Meet the man who introduced blind football to Uganda
Fifty years on, we remember Jimmy, who inspired Blind Football: One man’s dream for a footballing revolution in Africa
It was 1958, the early years of the modern day, when blind goalkeeper David Oyelaran began playing with other blind football players at a club in the coastal city of Lira in east Africa. It wasn’t as if he couldn’t see, because he could. And he had a football in one hand too!
“I don’t remember where we played in Lira or how old I was at the time,” he recalls. “I just remember walking with my mother to the beach while my father went to collect the footballs for each game. I still have this first one, which I still love more than anything.”
Afterwards, his mother took him to a village to spend the night with relatives. The next day he was back with more footballs. “That was the end of my playing football with others. I played on the beach by myself.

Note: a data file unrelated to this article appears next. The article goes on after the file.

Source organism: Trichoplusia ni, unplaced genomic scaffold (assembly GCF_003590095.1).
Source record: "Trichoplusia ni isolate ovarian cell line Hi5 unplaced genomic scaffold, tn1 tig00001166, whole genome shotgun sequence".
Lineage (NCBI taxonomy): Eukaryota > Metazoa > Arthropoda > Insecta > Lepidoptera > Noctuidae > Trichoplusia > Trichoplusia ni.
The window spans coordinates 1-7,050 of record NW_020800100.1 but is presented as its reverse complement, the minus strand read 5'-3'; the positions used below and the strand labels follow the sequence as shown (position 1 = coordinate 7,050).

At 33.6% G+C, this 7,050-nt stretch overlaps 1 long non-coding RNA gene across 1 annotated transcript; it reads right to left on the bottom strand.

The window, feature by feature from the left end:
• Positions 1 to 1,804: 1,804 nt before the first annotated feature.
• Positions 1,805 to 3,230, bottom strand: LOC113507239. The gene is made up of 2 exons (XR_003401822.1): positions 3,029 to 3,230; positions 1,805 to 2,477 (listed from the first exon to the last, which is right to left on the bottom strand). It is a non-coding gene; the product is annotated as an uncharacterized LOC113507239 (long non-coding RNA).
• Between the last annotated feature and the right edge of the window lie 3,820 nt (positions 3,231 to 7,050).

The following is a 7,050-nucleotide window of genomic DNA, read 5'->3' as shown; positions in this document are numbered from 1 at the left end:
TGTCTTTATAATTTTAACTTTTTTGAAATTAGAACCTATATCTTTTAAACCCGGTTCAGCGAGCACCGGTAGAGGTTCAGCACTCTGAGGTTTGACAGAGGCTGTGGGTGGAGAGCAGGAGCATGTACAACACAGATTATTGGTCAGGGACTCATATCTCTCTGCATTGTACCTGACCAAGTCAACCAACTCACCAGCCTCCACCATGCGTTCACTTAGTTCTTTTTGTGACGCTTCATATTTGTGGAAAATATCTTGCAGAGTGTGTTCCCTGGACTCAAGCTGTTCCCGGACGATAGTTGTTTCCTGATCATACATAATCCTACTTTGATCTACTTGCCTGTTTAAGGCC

“At the end of the day, I would always go to the beach for more footballs because they’re the most important. I played with no one and with those two footballs; I’d keep them in my pocket and they’d always get wet.”
For the next two years, the youngster who lived by himself on his own playing field began to learn football on his own. It was only now he was able to walk unassisted to the beach to fetch the footballs to use with his fellow players.
But the game was not just about ball and goal, it was also about discipline and technique: every training session with the ball had to be carefully planned and it had to be played with purpose and commitment to win. And the players were to be respectful to each other, to the coach and to the referee.
“I had to learn to play football